Species: (Bufo Melanostictus)
Size and Longevity:
This toad belongs to the bufonidae family and is usually an olive green color when it is small and turns more of a brown to grayish color at adulthood. Their bodies are bumpy with their heads being smooth. These toads are a mid-sized toad with the female being reported to reach a size of 150 mm and the males reaching a size 138 to 144 mm in length. During the breeding season the male will turn a light orange or yellow under the throat and they like to chirp and croak a lot.
Habitat and Caging Requirements:
This species is usually quite plentiful in Cambodia, Indonesia, Malaysia, Thailand, China, Hong Kong, and India. They seem to do well with live plants to climb around on. These toads are kind small and can be kept in pairs in a vivarium or in a 20 to 30 gallon or larger tank with LED or florescent lighting. Do not mix this species with another species of frogs in the same tank.
You can decorate the tank with wood, plants, and rocks, they seem to do well in a semi-aquatic setup, part land and part water. You need to make sure that there is no opening big enough for your pet to escape or big enough for another pet such as a cat or dog to be able to grab your pet. You do not want that to happen.
You can use plain soil, a soil and sand mix, or a commercial brand like bed a beast for substrate. Some people have reported success using gravel. If you do choose soil remember to make sure that it does not have fertilizer in it. You can add live plants and foliage to the habitat along with pieces of wood such as coco wood or drift wood and you can also add rocks.
Filtration of the tank is preferred with this species and I would suggest using an under gravel filtration system for this species.
If you do use a filtration system there is one rule of thumb you need to follow: when using a pump for your filtration system, think small! If you use a large pump it could put your pet frog in danger because over-filtration will filter out the microscopic microorganisms that keep the acid content of the water under control and could allow the PH acid content of the water to rise to unsafe levels for your pet. This is a good rule of thumb to follow for all amphibians whether they are frogs, newts, or salamanders: Do not over-filtrate and you will have a healthy pet for a long time to come.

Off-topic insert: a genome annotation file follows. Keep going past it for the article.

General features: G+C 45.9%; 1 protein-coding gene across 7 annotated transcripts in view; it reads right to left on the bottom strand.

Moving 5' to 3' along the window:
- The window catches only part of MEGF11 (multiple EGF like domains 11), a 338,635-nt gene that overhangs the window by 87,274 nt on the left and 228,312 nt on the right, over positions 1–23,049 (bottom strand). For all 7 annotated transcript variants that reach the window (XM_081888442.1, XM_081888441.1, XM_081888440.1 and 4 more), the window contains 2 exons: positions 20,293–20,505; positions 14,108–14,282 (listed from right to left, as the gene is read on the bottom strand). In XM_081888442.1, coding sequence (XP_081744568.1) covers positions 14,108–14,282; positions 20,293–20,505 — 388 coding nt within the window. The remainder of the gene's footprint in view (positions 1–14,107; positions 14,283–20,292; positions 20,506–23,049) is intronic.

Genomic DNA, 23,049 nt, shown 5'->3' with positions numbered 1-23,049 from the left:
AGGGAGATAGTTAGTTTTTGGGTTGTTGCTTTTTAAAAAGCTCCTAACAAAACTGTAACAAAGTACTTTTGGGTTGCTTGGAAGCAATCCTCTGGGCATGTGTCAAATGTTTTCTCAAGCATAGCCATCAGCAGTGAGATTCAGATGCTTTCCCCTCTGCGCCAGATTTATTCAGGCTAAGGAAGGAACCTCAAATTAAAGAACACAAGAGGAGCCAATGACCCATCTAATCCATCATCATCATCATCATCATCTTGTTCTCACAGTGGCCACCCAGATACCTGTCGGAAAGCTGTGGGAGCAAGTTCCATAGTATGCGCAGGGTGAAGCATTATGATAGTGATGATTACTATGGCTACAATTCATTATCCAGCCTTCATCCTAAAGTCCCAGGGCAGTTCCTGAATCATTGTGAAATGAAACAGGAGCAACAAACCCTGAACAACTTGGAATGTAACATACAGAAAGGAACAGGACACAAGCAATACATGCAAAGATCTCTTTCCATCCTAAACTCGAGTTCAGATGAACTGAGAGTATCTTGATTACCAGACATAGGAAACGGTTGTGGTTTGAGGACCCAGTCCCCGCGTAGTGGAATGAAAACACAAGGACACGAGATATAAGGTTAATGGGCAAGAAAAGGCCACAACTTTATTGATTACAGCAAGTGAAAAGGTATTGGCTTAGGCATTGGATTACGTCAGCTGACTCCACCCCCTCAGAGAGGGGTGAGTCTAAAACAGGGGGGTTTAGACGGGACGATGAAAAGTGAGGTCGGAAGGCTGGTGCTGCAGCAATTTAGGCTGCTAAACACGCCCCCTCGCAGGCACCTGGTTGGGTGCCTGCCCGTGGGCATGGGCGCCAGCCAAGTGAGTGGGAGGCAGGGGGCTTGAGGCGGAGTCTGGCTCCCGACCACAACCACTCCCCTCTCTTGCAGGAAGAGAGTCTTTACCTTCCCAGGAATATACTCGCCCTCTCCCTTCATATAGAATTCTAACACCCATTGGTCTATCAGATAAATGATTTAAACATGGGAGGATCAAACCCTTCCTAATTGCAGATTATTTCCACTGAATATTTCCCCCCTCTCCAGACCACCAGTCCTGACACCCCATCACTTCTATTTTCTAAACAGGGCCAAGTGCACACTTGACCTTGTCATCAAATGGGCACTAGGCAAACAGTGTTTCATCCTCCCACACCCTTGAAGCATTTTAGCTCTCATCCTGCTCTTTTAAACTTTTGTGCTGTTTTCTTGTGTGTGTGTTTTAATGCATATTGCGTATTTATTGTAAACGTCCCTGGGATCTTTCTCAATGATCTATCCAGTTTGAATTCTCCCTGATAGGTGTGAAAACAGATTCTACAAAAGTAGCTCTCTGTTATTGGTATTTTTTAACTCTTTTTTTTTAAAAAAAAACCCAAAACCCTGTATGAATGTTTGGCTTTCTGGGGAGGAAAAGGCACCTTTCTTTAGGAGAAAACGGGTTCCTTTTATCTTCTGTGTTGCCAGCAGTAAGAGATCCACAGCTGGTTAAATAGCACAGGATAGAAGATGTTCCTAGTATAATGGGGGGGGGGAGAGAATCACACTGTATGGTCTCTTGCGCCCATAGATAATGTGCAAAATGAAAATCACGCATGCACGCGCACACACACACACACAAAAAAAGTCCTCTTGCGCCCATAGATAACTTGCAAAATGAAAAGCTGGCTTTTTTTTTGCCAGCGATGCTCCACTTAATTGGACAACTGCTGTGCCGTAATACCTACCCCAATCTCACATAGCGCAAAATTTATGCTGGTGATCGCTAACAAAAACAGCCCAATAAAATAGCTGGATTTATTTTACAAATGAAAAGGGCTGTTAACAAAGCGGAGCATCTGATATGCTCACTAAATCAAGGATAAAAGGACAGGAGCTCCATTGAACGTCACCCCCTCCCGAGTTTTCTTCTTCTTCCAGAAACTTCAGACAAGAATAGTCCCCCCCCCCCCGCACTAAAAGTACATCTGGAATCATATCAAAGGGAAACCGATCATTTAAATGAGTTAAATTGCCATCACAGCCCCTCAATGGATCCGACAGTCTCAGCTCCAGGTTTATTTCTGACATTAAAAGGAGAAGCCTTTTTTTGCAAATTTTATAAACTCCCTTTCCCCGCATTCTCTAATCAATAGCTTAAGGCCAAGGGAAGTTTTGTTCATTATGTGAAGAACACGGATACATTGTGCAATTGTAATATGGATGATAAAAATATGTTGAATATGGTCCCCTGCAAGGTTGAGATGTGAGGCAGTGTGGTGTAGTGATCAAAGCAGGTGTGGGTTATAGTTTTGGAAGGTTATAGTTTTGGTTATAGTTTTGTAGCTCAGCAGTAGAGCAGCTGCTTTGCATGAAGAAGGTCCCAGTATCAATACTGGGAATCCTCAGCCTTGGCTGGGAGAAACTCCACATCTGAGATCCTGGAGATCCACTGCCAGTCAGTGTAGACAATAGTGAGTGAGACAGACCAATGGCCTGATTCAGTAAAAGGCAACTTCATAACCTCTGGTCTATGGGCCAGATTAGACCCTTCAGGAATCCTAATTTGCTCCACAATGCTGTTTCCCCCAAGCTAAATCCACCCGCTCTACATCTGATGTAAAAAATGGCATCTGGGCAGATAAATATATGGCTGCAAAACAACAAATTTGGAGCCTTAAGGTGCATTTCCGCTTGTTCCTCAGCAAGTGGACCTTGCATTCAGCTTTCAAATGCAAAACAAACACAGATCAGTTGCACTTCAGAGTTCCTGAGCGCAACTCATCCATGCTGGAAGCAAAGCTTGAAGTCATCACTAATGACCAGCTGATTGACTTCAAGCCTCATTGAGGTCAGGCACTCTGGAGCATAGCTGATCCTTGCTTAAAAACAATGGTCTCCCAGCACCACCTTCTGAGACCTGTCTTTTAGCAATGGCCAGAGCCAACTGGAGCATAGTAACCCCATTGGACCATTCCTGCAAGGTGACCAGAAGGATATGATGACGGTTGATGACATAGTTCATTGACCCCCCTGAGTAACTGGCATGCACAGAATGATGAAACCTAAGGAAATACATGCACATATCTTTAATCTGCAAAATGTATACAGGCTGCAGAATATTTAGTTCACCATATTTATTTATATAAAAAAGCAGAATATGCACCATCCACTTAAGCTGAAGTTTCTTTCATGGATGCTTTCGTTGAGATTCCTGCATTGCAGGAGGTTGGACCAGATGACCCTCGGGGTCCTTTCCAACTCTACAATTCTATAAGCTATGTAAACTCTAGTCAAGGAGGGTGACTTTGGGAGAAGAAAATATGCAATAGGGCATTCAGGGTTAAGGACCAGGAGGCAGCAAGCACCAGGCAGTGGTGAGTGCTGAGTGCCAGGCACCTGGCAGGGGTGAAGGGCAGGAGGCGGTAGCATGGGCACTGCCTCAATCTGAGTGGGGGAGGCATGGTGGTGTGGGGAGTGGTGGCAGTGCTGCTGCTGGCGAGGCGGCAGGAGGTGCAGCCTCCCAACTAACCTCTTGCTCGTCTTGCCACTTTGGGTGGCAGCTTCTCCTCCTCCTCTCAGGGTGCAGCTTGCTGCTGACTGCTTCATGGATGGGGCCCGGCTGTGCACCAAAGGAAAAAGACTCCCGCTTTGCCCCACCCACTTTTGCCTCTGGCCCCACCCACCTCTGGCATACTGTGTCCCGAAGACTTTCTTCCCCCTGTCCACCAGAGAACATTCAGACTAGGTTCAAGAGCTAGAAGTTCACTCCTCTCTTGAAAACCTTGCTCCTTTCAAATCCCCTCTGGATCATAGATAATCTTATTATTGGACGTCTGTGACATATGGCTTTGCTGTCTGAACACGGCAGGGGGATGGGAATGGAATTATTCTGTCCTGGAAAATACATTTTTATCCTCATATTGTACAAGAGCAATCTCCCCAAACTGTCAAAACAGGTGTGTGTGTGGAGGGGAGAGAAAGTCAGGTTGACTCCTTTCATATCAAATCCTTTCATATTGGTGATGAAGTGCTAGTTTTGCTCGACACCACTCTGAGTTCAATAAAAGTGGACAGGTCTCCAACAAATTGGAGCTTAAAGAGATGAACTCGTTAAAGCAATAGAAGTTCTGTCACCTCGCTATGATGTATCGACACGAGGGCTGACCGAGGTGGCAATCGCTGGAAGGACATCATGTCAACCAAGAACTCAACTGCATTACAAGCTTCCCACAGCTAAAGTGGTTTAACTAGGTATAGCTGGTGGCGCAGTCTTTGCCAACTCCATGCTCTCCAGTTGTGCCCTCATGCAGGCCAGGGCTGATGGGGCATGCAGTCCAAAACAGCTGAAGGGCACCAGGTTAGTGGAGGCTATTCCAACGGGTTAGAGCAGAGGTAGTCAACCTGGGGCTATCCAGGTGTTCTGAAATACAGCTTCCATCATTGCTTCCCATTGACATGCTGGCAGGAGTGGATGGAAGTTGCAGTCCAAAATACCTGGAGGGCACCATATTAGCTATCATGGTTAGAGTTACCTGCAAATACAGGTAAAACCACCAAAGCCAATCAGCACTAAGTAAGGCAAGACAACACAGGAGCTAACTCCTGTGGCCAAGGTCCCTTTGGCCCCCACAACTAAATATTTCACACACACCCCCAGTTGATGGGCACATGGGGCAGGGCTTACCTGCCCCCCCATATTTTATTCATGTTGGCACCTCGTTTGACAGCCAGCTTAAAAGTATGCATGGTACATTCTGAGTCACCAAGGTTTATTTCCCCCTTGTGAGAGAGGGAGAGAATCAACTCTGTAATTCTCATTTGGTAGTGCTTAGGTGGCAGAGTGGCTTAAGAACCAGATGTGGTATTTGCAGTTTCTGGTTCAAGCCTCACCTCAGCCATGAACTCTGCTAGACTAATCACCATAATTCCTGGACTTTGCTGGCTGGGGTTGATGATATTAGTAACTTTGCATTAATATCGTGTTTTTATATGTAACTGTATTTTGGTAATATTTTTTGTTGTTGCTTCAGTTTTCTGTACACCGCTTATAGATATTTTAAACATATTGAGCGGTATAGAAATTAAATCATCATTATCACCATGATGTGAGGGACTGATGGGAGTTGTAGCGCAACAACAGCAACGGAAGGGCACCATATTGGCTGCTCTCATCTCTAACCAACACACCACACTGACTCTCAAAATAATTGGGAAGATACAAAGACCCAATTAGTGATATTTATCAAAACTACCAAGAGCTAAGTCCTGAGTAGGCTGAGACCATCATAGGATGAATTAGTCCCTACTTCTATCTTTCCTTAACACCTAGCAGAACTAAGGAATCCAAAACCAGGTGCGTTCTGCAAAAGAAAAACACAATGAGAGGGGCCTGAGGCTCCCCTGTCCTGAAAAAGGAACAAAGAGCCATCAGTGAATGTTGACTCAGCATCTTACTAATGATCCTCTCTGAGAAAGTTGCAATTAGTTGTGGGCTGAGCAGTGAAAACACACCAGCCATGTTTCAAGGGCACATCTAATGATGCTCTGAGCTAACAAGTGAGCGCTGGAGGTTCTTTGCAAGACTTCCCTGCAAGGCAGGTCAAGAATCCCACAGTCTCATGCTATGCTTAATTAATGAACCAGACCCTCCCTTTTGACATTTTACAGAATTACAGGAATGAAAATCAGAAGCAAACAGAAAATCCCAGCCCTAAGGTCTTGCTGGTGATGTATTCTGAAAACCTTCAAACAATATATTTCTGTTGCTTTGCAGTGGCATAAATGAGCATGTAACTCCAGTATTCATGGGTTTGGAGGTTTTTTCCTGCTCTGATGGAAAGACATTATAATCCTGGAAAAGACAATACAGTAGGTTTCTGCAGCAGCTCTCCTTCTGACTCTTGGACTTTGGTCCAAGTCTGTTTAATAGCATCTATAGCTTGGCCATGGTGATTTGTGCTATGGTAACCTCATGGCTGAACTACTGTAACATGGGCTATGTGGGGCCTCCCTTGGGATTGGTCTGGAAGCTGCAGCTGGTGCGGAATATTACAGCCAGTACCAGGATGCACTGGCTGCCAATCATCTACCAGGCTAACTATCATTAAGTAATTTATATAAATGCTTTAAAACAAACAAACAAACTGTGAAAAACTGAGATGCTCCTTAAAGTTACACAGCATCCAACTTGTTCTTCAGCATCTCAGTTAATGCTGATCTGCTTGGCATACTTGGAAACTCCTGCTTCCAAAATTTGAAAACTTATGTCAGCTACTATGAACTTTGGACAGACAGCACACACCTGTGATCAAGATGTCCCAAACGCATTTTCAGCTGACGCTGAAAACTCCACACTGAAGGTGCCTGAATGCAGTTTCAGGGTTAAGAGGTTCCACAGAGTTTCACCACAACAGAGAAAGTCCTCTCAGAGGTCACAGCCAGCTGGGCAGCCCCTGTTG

Temperature and Lighting Requirements:
You want to use low-wattage bulbs for the best results and to avoid over-heating your pet. The comfortable temperature for these animals is 70 to 75 degrees during the day with a slight drop to around 65 degrees at night. It's best to use LED lighting or some other very low wattage lighting system.
Feeding and Nutrition:
Feeding your pet toad is relatively easy. They seem to fare well on crickets, fruit flies, moths, mealworms, wax worms, and super worms. These toads will readily eat once a live food item is put in front of them. This toad does not prefer to eat freeze-dried foods.
Handling and Care:
I know these little guys are so cute that you’re going to want to handle them all the time right? However, when you first get them it is a good idea to put them in their new home and mostly enjoy watching them as they get use to their new home. Feed them well for at least a couple of days. This is a really good idea for any new pet that you get. Then gradually start to handle them from time to time. This is called acclimatizing your animal, which cuts down stress, which in turn makes your pet happier and healthier.
Sexing Your Animal:
Although it is sometimes difficult to tell the sex of your toad when they are small and immature it begins to become more obvious as the animals become larger and mature. The male is smaller and seems skinnier and the female is usually a bit larger and rounder. During mating season the male will turn a light orange or yellow color under their throats and they will chirp and croak.
Written By: Howard Stinson